It was a time of skinny ties, flamboyant outfits, teased hair, flashy MTV videos and in-your-face attitude. Ah, a fond reflection of that priceless stamp in time called the New Wave era of popular music. It was a time well over a decade and a half ago when boy bands were kept to a strict minimum, “grunge” music hadn’t been dreamed of and hardcore rap was still in its infancy and peppered with harmless naïvety. Don’t tell me you don’t recall scrawling Duran Duran or Devo on your Junior High textbooks or that you didn’t secretly hum “People Are People” on the school bus everyday. C’mon, admit it, you were a sucker for that stuff. And while all the other kids were rocking out to the latest hair band-of-the-week crooning another sappy love ballad or imitating Michael Jackson’s moonwalk (in the privacy of their bedrooms, of course) you were at the local corner record store picking up the new Dead Or Alive and Pet Shop Boys twelve inch vinyl singles and papering your walls with glossy new posters of The Smiths and Billy Idol. For those of you who are too young to remember those glorious, carefree days, take no pity on our deviant sins and pensive melancholy. Just empathize with us. Because we have no remorse. We’ve been immersed in a new era now, where our choices for real “alternative” music is, for the most part, limited to the next temporary fad concocted by faceless head honchos from the major label market to fatten their wallets. It’s our time to shine again, people…..
Those of you who bought this amazing 2 CD collection of today’s most respected modern synthpop artists performing covers of these timeless tunes which we so adoringly remember will experience a heightened sense of bittersweet nostalgia. After all, who could forget the first time they heard “Take On Me,” “Tainted Love,” “Blue Monday,” or “Fade To Grey?” Or for those of you really into synth driven music of the time, forget such influential groups as Celebrate The Nun, Boytronic, Ultravox or Cetu Javu? The bands who’ve contributed their unique interpretations of these classic tracks are also enjoying varying degrees of success. Quite a few of the artists found here are signed to an independent or major label and several have developed their own rabid following in a relatively short period of time and after just a few record releases. It’s a testament to the escalating popularity rise of modern electronic pop music and a fitting tribute to the pioneers who influenced each and every one of them. Some veterans in the scene, such as Rational Youth for example, who dutifully paid their respects to their “synthpop heroes” on this collection, have been literally forced out of retirement by their dedicated admirers to release new material for a new generation. Fellow Canadians Psyche, ironically, compose their own tribute to a classic 80’s Rational Youth track here as well. Fresh newcomers from around the globe like Echo Image, New Concept, Estatuas De Sol, Intact and Neuropa also take part in the homage as well. And the mother country of the European synthesizer revolution, Germany (can you say Kraftwerk?,) are represented within by such well known names as Edenfeld, Obsc(y)re, No Comment, Point Of View and Infam. Without delving into a yawn-inducing history of each and every artist who contributed, the new listener to these discs can rest well assured that they are widely considered the crème de la crème of the 21st century.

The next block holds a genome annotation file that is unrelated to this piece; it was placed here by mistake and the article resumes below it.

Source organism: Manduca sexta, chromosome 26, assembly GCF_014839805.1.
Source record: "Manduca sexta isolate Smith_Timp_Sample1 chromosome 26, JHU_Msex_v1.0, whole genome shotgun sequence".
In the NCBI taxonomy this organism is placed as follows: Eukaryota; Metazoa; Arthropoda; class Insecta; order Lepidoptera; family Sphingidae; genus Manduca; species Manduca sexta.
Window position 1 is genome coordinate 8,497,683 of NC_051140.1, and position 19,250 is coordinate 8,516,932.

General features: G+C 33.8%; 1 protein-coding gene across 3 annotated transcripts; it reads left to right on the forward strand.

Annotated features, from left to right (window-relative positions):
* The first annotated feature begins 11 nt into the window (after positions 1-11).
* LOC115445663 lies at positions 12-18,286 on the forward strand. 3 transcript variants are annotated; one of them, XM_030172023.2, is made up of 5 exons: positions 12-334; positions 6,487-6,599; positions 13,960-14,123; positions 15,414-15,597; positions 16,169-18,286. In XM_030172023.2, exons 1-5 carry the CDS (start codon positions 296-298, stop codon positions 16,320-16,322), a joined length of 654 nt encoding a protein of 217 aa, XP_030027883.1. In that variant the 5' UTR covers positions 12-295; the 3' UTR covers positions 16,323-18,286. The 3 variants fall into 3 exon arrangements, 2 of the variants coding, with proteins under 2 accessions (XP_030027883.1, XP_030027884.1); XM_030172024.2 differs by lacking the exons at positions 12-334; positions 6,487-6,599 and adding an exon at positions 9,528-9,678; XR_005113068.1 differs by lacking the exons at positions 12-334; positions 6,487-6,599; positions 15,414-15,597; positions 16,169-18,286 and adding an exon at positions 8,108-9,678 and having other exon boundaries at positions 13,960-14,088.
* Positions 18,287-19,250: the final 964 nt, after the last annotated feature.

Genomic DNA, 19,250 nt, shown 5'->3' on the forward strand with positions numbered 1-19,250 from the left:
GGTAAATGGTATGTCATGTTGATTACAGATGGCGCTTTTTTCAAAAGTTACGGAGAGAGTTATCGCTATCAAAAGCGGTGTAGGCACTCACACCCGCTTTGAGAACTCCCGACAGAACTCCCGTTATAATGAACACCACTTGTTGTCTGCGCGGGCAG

Many of the songs selected for this compilation were either bonifide radio hits or garnered one hit wonder status and shelved in the annals of pop music; but for each and every one of the bands represented here, new and old, it’s a time that won’t soon be forgotten and will be embellished upon our psyche, no pun, for many years to come. As usual, please support the acts participating on this release who are deeply committed to continuing the new wave tradition into a brave new technological world of music.